Canada is revisiting the topic of euthanaisa this year, by fleshing out the details of this new law. Doctor assisted suicide and all the pros and cons of such a powerful decision is again on the table. I have two different points of view on this topic both as someone who lives with severe chronic pain and also as someone who has worked in palliative care.
First, let’s talk about the alternative to euthanasia ~ palliative care. Essentially, this service is only available to people with a terminal illness who have an expected time frame of death. Those patients who have about three months to live. I can’t tell you what it is like to be there, because that is not my story. But I can tell you what I do know, from the perspective of the staff. I can tell you what you don’t see when you think of palliative care.
You don’t see the daily staff meetings where the team gathers to talk about each individual patient. A team made up of doctors, nurses, social workers, chaplains, and hospice workers all addressing individual needs. In such meetings they discuss pain management and the dosages required to make each patient comfortable yet still having the ability to maintain their quality of life. They discuss how to make them comfortable on every level – physically, emotionally, and spiritually. Every single morning they meet to update and accomodate their plan for every change that may have occurred in the past 24 hours.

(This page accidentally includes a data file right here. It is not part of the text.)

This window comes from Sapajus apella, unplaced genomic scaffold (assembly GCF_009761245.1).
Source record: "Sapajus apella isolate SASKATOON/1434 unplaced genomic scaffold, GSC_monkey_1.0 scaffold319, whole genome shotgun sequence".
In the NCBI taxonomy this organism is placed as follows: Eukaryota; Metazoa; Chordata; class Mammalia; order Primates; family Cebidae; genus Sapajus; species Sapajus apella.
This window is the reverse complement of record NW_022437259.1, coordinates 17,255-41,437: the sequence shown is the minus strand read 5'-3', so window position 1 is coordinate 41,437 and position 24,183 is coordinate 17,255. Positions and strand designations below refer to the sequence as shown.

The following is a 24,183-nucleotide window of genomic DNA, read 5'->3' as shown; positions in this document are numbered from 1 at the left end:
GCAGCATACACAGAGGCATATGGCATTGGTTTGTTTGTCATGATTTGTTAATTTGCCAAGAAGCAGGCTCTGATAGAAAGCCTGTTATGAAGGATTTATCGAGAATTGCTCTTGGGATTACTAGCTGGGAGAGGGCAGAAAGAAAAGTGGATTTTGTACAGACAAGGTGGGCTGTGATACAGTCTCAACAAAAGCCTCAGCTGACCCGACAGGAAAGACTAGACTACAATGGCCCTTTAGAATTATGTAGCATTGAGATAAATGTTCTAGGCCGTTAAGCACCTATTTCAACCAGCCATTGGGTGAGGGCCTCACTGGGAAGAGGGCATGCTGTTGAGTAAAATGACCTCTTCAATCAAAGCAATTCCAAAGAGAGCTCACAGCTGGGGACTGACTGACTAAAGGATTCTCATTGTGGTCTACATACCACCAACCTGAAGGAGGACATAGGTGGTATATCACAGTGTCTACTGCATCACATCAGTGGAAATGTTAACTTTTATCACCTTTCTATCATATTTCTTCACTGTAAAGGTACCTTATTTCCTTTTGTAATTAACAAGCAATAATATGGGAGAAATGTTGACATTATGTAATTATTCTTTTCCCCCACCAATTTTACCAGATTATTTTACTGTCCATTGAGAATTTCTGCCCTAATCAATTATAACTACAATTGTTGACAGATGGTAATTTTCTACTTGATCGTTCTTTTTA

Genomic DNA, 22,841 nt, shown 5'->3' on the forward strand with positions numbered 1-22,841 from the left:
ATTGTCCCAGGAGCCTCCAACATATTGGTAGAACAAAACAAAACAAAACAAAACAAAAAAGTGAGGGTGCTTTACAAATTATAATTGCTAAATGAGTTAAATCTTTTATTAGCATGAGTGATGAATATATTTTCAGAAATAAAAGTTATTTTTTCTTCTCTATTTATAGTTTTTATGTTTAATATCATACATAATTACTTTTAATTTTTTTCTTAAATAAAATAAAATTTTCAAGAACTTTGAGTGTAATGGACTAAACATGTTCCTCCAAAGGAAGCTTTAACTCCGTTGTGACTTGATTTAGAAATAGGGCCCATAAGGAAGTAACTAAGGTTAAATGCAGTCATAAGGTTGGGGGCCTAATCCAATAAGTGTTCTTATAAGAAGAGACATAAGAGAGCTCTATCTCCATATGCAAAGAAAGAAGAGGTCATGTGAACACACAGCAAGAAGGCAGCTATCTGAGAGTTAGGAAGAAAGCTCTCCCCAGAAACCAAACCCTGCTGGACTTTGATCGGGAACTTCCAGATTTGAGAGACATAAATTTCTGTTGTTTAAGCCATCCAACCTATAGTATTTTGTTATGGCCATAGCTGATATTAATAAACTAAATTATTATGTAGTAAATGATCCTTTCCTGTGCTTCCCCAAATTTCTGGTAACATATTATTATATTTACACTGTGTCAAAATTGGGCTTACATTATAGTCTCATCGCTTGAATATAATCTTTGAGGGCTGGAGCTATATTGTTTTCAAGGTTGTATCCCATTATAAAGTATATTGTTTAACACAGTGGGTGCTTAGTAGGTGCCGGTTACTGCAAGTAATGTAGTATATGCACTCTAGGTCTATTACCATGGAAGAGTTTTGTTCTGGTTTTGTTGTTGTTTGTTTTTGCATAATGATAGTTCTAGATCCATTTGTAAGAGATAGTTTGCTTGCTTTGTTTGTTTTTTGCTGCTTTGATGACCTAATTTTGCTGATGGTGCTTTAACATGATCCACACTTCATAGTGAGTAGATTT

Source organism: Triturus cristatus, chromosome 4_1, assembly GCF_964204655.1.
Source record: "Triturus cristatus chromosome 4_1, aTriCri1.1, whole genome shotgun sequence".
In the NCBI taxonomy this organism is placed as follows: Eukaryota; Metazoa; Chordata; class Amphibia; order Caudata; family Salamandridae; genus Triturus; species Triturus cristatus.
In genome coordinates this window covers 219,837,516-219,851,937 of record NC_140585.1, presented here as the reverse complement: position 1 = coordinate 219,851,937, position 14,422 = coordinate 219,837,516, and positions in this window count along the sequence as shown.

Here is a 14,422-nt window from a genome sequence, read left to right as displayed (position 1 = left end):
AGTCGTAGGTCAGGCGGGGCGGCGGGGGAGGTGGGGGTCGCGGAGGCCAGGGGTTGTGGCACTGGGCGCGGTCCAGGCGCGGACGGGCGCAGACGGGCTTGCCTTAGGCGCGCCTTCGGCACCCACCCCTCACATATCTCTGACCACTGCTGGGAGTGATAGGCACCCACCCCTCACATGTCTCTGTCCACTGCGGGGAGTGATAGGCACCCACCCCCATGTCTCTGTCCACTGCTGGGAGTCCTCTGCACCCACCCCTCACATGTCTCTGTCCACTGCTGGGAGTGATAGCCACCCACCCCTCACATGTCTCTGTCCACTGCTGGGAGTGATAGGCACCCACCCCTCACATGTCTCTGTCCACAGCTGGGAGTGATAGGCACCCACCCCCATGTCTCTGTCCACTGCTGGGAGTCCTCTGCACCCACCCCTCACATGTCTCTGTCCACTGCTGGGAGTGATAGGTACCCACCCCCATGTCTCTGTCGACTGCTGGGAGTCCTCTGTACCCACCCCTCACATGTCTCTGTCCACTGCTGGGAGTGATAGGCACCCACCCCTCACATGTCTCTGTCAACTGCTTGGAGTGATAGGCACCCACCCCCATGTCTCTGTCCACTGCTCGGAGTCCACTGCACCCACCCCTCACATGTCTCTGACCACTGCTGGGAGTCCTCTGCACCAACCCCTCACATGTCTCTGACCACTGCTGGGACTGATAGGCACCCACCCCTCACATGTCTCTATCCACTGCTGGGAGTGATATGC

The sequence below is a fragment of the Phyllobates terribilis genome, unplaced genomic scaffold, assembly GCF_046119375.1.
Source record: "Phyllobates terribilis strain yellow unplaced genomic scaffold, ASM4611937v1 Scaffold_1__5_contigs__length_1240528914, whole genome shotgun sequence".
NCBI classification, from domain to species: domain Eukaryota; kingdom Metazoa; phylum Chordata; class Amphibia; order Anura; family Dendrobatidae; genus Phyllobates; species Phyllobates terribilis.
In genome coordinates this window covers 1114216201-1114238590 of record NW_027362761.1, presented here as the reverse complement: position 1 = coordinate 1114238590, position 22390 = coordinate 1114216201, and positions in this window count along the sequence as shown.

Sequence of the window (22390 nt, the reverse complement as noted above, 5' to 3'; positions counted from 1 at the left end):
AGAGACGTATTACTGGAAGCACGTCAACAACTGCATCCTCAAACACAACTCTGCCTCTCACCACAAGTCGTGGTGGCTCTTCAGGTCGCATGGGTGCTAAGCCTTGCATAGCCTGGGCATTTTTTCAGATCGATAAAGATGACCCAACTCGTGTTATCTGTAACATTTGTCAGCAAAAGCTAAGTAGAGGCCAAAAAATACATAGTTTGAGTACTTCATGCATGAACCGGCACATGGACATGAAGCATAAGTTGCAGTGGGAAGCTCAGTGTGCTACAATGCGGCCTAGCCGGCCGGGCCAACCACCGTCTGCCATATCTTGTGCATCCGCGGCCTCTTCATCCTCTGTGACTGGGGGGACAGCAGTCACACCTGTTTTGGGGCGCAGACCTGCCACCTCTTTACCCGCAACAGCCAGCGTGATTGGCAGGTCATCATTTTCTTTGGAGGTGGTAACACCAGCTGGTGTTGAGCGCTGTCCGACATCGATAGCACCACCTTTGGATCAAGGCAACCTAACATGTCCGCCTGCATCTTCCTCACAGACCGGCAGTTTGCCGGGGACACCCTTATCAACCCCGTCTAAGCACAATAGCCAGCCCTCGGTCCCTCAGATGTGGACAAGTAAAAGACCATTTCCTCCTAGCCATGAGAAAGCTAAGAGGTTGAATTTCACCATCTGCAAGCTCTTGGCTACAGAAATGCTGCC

You don’t see how the doctors and nurses manage their pain – constantly checking in on them to make sure they are comfortable and if necessary providing what they call “breakthrough medications” which are specific dosages that are preapproved to use to break through their pain to provide relief and comfort. For every patient.
You don’t see the social workers on the phone or at their computers working hard to secure and provide support to patients and families in whatever way is necessary. These professionals that put in endless hours to support these families both before and after the patient dies.
You don’t see the chaplains, the pastors and spiritual leaders who pop in and out. Those who come when they are called in at that last minute. Or those who have been there to pray with the patient and their family the whole time. Those who come just to hold someone’s hand, or read through the Bible with them. These wonderful people who deeply care. Who often will help plan a funeral service with the patient while they are still alive. Those who are shadows of Christ in a heartbreaking time.